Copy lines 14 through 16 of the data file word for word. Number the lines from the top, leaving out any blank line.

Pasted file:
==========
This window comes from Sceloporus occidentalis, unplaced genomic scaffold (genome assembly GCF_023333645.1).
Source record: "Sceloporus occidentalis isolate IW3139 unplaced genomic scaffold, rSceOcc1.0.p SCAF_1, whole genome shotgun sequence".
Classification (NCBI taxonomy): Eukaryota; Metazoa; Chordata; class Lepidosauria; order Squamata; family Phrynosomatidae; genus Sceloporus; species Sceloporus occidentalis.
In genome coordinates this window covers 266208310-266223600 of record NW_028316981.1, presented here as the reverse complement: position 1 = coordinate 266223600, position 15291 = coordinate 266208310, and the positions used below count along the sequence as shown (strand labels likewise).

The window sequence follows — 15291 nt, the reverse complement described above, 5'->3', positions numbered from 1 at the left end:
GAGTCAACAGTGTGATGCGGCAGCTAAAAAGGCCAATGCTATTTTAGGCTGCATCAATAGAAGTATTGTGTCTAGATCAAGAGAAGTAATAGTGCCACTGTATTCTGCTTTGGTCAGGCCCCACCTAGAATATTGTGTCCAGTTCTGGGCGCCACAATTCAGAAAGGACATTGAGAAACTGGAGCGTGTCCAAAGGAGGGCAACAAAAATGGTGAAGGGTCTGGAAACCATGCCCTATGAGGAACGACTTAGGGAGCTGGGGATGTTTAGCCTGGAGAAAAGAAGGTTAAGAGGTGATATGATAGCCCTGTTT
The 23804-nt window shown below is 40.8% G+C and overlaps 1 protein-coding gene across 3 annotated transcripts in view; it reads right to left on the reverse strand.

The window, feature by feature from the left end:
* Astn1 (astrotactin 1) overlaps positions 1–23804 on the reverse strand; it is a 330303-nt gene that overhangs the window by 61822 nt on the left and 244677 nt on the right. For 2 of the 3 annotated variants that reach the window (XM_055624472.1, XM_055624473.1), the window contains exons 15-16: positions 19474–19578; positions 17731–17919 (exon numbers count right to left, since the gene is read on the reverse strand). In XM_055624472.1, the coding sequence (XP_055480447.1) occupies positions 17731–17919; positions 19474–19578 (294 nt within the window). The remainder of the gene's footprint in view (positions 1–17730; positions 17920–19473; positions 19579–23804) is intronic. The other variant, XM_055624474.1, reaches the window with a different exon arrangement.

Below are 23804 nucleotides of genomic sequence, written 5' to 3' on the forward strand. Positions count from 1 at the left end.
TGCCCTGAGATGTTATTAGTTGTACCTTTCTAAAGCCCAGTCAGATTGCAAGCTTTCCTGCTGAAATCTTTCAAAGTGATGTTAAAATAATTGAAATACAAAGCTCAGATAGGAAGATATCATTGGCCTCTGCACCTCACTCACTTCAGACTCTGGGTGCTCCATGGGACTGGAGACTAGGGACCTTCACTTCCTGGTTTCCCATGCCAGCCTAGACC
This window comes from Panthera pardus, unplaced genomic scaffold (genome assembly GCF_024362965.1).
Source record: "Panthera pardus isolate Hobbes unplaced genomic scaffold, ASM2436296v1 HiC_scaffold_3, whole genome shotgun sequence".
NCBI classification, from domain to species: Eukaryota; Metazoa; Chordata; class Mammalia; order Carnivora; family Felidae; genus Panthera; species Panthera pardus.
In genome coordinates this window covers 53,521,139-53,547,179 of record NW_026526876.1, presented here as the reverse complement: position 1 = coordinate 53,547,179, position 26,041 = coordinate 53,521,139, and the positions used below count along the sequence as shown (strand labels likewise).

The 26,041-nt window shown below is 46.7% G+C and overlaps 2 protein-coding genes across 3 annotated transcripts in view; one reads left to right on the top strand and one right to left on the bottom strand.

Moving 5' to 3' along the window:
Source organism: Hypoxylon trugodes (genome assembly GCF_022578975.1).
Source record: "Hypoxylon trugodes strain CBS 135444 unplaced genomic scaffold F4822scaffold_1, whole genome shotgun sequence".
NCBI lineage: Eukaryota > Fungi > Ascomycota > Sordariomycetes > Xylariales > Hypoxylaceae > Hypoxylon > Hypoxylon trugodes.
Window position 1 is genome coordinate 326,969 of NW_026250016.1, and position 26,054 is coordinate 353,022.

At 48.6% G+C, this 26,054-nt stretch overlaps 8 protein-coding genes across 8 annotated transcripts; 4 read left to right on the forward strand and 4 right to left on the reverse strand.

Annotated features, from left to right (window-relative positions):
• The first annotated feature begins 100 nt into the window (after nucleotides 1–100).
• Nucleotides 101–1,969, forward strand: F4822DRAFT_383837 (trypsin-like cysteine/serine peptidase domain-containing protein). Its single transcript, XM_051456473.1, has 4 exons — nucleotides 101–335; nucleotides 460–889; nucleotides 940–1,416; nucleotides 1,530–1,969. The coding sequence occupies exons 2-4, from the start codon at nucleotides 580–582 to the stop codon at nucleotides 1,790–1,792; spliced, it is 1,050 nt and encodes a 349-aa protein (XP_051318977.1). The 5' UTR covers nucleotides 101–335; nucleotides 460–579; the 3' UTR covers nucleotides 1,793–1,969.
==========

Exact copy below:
NCBI classification, from domain to species: Eukaryota; Metazoa; Chordata; class Mammalia; order Carnivora; family Felidae; genus Panthera; species Panthera pardus.
In genome coordinates this window covers 53,521,139-53,547,179 of record NW_026526876.1, presented here as the reverse complement: position 1 = coordinate 53,547,179, position 26,041 = coordinate 53,521,139, and the positions used below count along the sequence as shown (strand labels likewise).

The 26,041-nt window shown below is 46.7% G+C and overlaps 2 protein-coding genes across 3 annotated transcripts in view; one reads left to right on the top strand and one right to left on the bottom strand.